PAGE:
Author Topic: F is the new A  (Read 4383 times)

Emmanuel

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F is the new A
« on: June 16, 2016, 06:06:24 PM »
Or why a conservative portfolio is not necessarily made up of only conservative loan grades...

http://blog.lendingrobot.com/research/choosing-loans-with-monte-carlo-diversification-part-2/


nonattender

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Re: F is the new A
« Reply #1 on: June 26, 2016, 09:35:00 AM »
This reminds me of that one time, at math camp, I counted to 5 without thinking to myself "One, plus one, plus one, plus one, plus one..."

Soon thereafter I realized that I could set N to anything I wanted and then - working backwards - I realized that there were uncountably infinite ways to reach N.  Later, that same summer, the concept of number revealed itself to me.  I would stay up, late at night, dreaming.
A little nonsense now and then is relished by the wisest men.

Fred

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Re: F is the new A
« Reply #2 on: June 26, 2016, 07:53:03 PM »
Or why a conservative portfolio is not necessarily made up of only conservative loan grades...

http://blog.lendingrobot.com/research/choosing-loans-with-monte-carlo-diversification-part-2/

We have the *population* (not just sample) of payment data; why use Monte Carlo?  Why "simulate"?

Emmanuel

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Re: F is the new A
« Reply #3 on: June 26, 2016, 09:26:31 PM »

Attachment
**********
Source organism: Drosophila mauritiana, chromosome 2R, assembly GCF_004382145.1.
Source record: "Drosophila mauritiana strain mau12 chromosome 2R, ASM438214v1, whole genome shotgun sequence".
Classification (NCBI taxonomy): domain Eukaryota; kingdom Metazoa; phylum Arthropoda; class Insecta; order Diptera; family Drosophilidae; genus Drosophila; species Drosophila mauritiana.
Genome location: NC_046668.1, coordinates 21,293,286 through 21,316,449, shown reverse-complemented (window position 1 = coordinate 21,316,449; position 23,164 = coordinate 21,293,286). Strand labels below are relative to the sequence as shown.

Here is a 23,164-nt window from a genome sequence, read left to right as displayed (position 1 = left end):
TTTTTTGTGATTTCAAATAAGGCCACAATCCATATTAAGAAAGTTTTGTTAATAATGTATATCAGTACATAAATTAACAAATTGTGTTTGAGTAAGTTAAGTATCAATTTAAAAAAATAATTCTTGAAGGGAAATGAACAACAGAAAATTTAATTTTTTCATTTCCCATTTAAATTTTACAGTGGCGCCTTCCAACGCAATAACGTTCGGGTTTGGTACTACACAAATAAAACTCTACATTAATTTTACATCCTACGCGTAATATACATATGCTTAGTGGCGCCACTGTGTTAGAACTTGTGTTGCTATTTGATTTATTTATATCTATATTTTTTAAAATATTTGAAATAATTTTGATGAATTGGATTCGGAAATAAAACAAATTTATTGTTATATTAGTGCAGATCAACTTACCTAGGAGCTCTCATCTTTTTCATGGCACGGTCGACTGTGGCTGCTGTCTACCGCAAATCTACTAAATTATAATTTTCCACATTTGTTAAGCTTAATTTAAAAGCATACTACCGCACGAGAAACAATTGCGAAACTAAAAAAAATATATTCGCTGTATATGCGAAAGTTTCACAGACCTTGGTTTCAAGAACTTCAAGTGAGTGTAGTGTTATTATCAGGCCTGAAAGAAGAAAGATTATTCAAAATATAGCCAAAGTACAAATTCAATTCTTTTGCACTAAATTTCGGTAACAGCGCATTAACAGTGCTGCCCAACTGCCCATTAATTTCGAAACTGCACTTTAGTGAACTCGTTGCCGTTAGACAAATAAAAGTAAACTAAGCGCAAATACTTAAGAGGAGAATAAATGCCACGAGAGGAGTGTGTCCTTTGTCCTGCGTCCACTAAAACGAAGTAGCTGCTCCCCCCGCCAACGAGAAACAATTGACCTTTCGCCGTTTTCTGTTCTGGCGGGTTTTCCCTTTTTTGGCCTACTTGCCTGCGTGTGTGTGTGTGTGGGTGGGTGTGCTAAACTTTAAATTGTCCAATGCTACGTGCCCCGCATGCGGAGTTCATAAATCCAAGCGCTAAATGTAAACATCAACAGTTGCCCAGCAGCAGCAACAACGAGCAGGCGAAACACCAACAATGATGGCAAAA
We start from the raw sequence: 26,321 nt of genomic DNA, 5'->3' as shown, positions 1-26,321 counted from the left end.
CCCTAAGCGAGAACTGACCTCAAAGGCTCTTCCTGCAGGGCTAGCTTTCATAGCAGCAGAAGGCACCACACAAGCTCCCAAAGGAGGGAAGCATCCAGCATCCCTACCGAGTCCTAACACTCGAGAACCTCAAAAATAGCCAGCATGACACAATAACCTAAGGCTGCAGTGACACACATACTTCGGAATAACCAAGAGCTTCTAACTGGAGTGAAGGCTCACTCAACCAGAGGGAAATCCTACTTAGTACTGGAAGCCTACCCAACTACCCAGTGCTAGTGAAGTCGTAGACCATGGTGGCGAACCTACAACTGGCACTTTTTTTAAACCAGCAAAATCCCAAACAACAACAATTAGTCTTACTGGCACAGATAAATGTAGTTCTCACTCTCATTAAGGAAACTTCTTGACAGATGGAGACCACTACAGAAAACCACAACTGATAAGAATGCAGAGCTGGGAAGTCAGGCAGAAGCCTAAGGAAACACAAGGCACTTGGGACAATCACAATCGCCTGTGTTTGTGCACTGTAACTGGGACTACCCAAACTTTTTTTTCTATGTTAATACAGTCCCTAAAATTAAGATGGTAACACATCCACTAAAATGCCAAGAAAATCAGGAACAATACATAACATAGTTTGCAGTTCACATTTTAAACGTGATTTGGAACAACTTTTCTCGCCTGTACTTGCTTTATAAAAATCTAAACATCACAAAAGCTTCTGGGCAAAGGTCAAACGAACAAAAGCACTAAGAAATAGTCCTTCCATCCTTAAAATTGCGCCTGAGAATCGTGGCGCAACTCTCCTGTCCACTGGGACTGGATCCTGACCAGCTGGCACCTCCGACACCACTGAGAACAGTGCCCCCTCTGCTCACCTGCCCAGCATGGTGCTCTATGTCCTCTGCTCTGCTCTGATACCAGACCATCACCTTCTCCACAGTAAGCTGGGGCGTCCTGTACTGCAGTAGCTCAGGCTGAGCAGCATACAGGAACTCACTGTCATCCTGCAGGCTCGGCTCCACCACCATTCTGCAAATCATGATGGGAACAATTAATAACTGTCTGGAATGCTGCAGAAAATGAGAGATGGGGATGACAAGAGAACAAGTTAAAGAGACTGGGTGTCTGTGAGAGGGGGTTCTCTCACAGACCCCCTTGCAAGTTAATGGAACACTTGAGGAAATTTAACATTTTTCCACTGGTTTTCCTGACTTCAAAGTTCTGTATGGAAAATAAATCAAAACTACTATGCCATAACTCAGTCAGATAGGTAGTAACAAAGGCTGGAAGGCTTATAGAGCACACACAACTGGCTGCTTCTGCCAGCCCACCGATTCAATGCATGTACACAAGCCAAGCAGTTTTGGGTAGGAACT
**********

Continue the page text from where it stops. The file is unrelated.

Or why a conservative portfolio is not necessarily made up of only conservative loan grades...

http://blog.lendingrobot.com/research/choosing-loans-with-monte-carlo-diversification-part-2/

We have the *population* (not just sample) of payment data; why use Monte Carlo?  Why "simulate"?

Because the calculations would only apply for someone investing in every single loan.

Booleans

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Re: F is the new A
« Reply #4 on: June 27, 2016, 09:00:37 AM »
We have the *population* (not just sample) of payment data; why use Monte Carlo?  Why "simulate"?

When you say payment data, are you referring to data where you can see the value and date of payments made for each loan? If so, where do I find that?

Emmanuel

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Re: F is the new A
« Reply #5 on: June 27, 2016, 12:14:14 PM »
When you say payment data, are you referring to data where you can see the value and date of payments made for each loan? If so, where do I find that?

It's in http://additionalstatistics.lendingclub.com/

rawraw

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F is the new A
« Reply #6 on: June 27, 2016, 12:44:14 PM »
Is this a through the cycle measure of risk?

Sent from my SAMSUNG-SM-G935A using Tapatalk


Fred

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Re: F is the new A
« Reply #7 on: June 27, 2016, 11:32:49 PM »
Or why a conservative portfolio is not necessarily made up of only conservative loan grades...

http://blog.lendingrobot.com/research/choosing-loans-with-monte-carlo-diversification-part-2/

We have the *population* (not just sample) of payment data; why use Monte Carlo?  Why "simulate"?

Because the calculations would only apply for someone investing in every single loan.

Wot?

The statistics from population are much more superior than those of samples.


Fred

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Re: F is the new A
« Reply #8 on: June 27, 2016, 11:39:02 PM »
Because the calculations would only apply for someone investing in every single loan.

Not true.  You can apply the results from population to any samples of the population (e.g., one loan).